“This Agreement cannot be modified except by express written consent of both parties.”
The purpose of this clause is to limit what a tenant can say in court if there is a dispute.
It also requires the tenant to come to the landlord and discuss any proposed changes to the lease arrangement.
When the lease is modified, keep any written changes with the original lease agreement.
There is a difference between modifying the lease and substituting the lease for a new one. Each has different legal ramifications, so talk to your attorney first before signing off on any changes.
6. Integration Clause
“This Agreement, along with any attachments, exhibits, and amendments, constitutes the full and final agreement between the parties.”
An integration clause is typical in any contract, but when used in lease agreements, it’s like having a virtual assistant. This clause:
Helps to organize the documentation that goes along with the lease;
Requires all pertinent leasing documents to be in one place;
Serves as a cross-check that all the necessary attachments — like a smoke-free addendum or lead paint disclosure — are, in fact, attached; and
Prevents tenants from claiming that some other promise was discussed.
Consider this provision a reminder to:
Check all the page numbers for missing sections.
Make certain every exhibit, attachment and so forth is mentioned in the lease, and that everything that is mentioned in the lease is attached.
Point out to tenants that what is in the lease is final, so any concerns can be discussed before they sign it.
7. Renters Insurance
“Tenant is required to maintain a renter’s insurance policy.”
“Tenant is encouraged to maintain a renter’s insurance policy.”
It’s becoming increasingly popular to require this insurance, which can protect tenant’s personal belongings and, in some cases, protect the tenant from liability. However, it also is common to leave the decision up to the tenant. This insurance is necessary because the landlord’s insurance typically does not cover the tenant’s personal losses. Tenants with renters insurance are better able to recover from catastrophic losses and to continue to pay rent.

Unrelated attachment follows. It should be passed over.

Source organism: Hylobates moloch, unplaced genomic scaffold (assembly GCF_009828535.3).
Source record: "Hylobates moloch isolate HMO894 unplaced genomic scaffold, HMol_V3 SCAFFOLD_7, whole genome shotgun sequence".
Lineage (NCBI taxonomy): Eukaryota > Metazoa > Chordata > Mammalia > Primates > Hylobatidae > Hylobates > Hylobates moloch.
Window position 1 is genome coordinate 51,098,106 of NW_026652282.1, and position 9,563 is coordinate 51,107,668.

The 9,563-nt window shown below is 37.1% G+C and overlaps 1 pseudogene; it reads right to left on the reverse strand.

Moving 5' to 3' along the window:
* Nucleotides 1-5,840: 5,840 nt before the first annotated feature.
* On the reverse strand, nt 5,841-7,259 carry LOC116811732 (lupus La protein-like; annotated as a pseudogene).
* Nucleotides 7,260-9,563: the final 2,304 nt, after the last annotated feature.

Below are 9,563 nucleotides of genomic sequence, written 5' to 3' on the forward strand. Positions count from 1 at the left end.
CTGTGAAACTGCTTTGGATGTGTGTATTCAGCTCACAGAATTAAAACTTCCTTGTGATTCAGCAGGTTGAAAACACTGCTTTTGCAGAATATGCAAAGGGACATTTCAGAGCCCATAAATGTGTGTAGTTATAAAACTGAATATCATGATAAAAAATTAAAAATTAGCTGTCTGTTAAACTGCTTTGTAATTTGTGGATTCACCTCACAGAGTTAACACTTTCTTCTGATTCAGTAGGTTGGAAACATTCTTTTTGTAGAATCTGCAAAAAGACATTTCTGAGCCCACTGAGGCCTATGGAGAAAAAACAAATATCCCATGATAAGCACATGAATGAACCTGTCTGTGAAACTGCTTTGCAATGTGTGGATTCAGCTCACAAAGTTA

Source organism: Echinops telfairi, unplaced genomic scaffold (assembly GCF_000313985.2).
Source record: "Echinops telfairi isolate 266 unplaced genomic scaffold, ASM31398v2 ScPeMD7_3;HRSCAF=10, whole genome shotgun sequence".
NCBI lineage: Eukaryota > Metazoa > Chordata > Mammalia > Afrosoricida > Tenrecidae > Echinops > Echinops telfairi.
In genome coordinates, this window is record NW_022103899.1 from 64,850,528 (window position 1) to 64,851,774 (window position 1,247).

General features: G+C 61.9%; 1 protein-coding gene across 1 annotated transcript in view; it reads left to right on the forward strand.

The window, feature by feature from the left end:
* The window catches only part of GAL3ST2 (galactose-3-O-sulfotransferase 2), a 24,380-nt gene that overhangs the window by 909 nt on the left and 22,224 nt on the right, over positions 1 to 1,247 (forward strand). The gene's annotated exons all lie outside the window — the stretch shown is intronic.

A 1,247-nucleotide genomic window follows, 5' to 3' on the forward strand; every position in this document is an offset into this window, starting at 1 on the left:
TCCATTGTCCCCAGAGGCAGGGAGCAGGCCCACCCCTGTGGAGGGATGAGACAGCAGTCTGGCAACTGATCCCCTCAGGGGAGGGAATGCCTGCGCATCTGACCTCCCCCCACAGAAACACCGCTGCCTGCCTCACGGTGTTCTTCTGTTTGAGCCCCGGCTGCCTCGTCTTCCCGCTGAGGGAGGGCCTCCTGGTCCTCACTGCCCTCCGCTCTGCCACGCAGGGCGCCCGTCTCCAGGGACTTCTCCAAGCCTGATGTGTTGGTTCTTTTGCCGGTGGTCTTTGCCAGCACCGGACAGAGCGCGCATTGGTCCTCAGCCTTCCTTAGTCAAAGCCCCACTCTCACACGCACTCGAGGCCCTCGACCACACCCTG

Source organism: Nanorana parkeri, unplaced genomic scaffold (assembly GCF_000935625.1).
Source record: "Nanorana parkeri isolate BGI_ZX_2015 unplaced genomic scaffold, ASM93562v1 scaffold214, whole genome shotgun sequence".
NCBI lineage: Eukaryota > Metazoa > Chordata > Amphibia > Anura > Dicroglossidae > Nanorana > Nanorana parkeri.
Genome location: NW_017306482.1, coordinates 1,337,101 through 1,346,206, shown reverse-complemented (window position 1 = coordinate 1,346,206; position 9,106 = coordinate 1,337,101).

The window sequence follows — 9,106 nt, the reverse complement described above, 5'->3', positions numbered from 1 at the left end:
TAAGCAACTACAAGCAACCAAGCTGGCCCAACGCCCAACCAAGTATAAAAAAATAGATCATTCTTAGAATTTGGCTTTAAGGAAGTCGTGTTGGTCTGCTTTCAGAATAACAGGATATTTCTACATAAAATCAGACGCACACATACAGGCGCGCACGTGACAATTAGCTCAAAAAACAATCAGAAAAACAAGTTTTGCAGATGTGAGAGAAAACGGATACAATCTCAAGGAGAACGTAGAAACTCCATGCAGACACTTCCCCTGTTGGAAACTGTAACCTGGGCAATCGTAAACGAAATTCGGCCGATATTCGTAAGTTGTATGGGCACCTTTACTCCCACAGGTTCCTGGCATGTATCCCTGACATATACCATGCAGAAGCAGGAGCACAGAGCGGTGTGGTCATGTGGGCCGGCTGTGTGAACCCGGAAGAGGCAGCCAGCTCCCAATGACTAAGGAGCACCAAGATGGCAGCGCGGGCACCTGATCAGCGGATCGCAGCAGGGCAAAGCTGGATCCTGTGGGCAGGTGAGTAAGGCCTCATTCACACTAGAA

Even if this provision is voluntary, take the time to explain that the landlord’s insurance will not cover the tenant’s personal belongings in the event of fire, theft or any number of other catastrophes.
A good way to encourage tenants to buy the insurance is to have them value their own property. Once they start to make that list, the cost of the insurance may seem nominal compared to their potential out-of-pocket losses.
Avoid tacking on a fee for the insurance or partnering with an insurance carrier when making this insurance mandatory. That can make tenants feel exploited.
Once a lease agreement is signed, it is difficult to add new terms. Should you decide to change any provisions of your lease agreement, keep in mind that you may have to wait until the next tenant moves in. Speak with your attorney if you have questions about your lease agreement.
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Disclaimer: The information provided in this post in not intended to be construed as legal advice, nor should it be considered a substitute for obtaining individual legal counsel or consulting your local, state, federal or provincial tenancy laws.